I can certainly see with my girls that learning is a cultural phenomenon, unique to each family and community. If we made our living as dairy farmers (as my parents did), my girls would have a big understanding of the life cycle of cows and the planting of crops. If we ran a landscaping business, they'd know about trees and flowers and grades and soil. If we belonged to a church, it would form part of their community and they would learn there, too. Because we are literate, environmentally-minded, world-issue-conscious and committed to healthy living, our children will have those ideas as part of their culture. And because we live in a fast-paced, ethnically diverse city, they will have access to more ideas which will form their complete culture.
I think that culture is incredibly important in the education of children. (And by education I basically mean learning.) Culture determines priorities, perceptions and core values. I have read about a group of Mennonites or Hutterites who formed an isolated community in which to live within their beliefs without outside influence. Within two generations they were completely illiterate. But I bet their children could tend the animals, plant crops, bake bread, butcher a pig and make cheese. They probably understood weather patterns and the habits of wild animals, too. It goes to show that priorities determine education, as established by the culture of the community.
On Monday morning the principal at Partner-Guy's school made a school-wide announcement asking the students and staff to observe a moment of silence to remember the victims of the earthquake in Haiti and to be conscious of how many Haitian children are now without food, water and schools. Partner-Guy almost choked on his coffee when he heard her say that. As if schools are as important as food and water? And what about the Haitian children who are now without parents? Not as important as being without schools, apparently.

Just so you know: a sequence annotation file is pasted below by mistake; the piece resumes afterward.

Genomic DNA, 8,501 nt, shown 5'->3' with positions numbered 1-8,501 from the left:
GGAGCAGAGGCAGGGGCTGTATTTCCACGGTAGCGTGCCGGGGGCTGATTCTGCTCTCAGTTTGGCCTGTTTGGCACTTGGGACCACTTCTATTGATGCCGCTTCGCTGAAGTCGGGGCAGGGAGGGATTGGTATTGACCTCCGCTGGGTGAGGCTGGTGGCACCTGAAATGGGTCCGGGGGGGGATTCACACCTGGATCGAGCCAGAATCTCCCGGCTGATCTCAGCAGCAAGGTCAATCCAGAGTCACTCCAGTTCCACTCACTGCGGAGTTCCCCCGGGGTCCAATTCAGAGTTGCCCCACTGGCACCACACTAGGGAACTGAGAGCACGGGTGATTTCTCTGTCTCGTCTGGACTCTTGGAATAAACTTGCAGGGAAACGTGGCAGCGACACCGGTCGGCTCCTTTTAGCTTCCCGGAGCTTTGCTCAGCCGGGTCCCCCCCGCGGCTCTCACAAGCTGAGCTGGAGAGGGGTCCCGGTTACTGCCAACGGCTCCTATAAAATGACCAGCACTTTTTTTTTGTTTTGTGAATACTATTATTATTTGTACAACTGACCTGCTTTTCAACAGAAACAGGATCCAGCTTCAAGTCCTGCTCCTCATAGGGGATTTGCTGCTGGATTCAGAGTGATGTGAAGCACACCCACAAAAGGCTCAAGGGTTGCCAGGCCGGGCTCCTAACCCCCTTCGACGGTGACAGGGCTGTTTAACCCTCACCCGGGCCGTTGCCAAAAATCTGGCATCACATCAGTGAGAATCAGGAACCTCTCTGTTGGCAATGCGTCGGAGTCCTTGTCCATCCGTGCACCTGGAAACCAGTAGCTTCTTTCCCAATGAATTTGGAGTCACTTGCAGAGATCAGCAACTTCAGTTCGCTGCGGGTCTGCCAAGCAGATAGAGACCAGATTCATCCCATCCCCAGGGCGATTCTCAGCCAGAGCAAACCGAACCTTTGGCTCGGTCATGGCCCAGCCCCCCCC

So why is it that whenever humanitarian aid is offered to impoverished regions, immediately teams of Westerners are sent to establish schools in the typical style of North America? Wouldn't it make sense to let the community establish its own educational priorities as reflected by their history, lifestyle and core values? I remember watching the Oprah special when she went to South Africa and built schools. Every child showed up for school wearing an American-style uniform and sat in desks in neat rows and wrote in notebooks and studied from textbooks. I couldn't believe it. Was she trying to make them into Americans? Just because the children study South African history, or read a novel that offers the South African version of To Kill a Mockingbird, does that mean their true educational needs are being met? And meanwhile, they are removed from the work of their parents for 8 hours a day and they lose the opportunity to learn meaningful life skills from them. I'm still confused.
I'm not anti-education. Really, I'm in favour of access to education for all. For example, preventing girls from attending school in Afghanistan is clearly just one more way that women are oppressed in that country. And literacy is a basic life skill that everyone should attain. Throughout the world ample evidence exists that access to education opens doors for people who would otherwise live generation after generation in perpetual poverty. But why has the word school come to mean just one style of education all over the world? ( It's like the word milk automatically connotes cow's milk, not soy milk or human milk even.)
This issue of forcing North American style schooling on the people of developing nations is one of the things that prevents me from giving to humanitarian groups such as Oxfam or Compassion or WorldVision. Instead, I keep my giving local by handing my pocket change to the homeless or panhandlers I see. I can't help it that my tax dollars fund a system of education that I don't endorse. (My tax dollars also fund a healthcare system that is wasteful and misguided, but I can't cover everything in one post.) But I can question where money is spent if I am going to make a donation to provide humanitarian aid overseas.
And I can remember everyday how fortunate I am to be raising my daughters in a time and place where I can not only ask these questions, but also follow my heart with regards to our priorities and core values.